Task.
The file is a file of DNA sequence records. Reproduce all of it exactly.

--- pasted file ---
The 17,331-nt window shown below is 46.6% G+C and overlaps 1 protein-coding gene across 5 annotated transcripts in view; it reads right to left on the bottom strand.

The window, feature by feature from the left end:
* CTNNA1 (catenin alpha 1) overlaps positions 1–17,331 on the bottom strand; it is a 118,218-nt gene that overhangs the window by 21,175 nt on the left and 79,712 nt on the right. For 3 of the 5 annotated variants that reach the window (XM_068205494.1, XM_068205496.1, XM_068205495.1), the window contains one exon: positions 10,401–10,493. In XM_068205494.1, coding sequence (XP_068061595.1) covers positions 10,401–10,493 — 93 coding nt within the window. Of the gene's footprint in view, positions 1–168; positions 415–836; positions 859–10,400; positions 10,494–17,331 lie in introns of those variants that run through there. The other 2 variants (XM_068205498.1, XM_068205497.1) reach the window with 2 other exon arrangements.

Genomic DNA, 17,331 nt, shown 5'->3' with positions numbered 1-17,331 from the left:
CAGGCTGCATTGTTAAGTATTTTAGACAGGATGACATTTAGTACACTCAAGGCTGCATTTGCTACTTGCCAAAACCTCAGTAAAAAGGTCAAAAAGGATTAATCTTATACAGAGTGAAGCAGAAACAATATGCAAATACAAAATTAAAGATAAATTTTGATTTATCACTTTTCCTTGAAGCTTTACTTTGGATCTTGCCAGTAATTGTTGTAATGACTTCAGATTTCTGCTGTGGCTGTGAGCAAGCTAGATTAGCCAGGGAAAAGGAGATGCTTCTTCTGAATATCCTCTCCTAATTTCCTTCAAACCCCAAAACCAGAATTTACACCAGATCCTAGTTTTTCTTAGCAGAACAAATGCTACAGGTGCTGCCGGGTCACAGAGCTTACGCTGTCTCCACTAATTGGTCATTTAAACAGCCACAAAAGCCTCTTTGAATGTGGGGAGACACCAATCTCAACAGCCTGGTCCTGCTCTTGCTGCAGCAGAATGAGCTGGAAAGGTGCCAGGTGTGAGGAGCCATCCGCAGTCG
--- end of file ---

The 17,331-nt window shown below is 46.6% G+C and overlaps 1 protein-coding gene across 5 annotated transcripts in view; it reads right to left on the bottom strand.

The window, feature by feature from the left end:
* CTNNA1 (catenin alpha 1) overlaps positions 1–17,331 on the bottom strand; it is a 118,218-nt gene that overhangs the window by 21,175 nt on the left and 79,712 nt on the right. For 3 of the 5 annotated variants that reach the window (XM_068205494.1, XM_068205496.1, XM_068205495.1), the window contains one exon: positions 10,401–10,493. In XM_068205494.1, coding sequence (XP_068061595.1) covers positions 10,401–10,493 — 93 coding nt within the window. Of the gene's footprint in view, positions 1–168; positions 415–836; positions 859–10,400; positions 10,494–17,331 lie in introns of those variants that run through there. The other 2 variants (XM_068205498.1, XM_068205497.1) reach the window with 2 other exon arrangements.

Genomic DNA, 17,331 nt, shown 5'->3' with positions numbered 1-17,331 from the left:
CAGGCTGCATTGTTAAGTATTTTAGACAGGATGACATTTAGTACACTCAAGGCTGCATTTGCTACTTGCCAAAACCTCAGTAAAAAGGTCAAAAAGGATTAATCTTATACAGAGTGAAGCAGAAACAATATGCAAATACAAAATTAAAGATAAATTTTGATTTATCACTTTTCCTTGAAGCTTTACTTTGGATCTTGCCAGTAATTGTTGTAATGACTTCAGATTTCTGCTGTGGCTGTGAGCAAGCTAGATTAGCCAGGGAAAAGGAGATGCTTCTTCTGAATATCCTCTCCTAATTTCCTTCAAACCCCAAAACCAGAATTTACACCAGATCCTAGTTTTTCTTAGCAGAACAAATGCTACAGGTGCTGCCGGGTCACAGAGCTTACGCTGTCTCCACTAATTGGTCATTTAAACAGCCACAAAAGCCTCTTTGAATGTGGGGAGACACCAATCTCAACAGCCTGGTCCTGCTCTTGCTGCAGCAGAATGAGCTGGAAAGGTGCCAGGTGTGAGGAGCCATCCGCAGTCG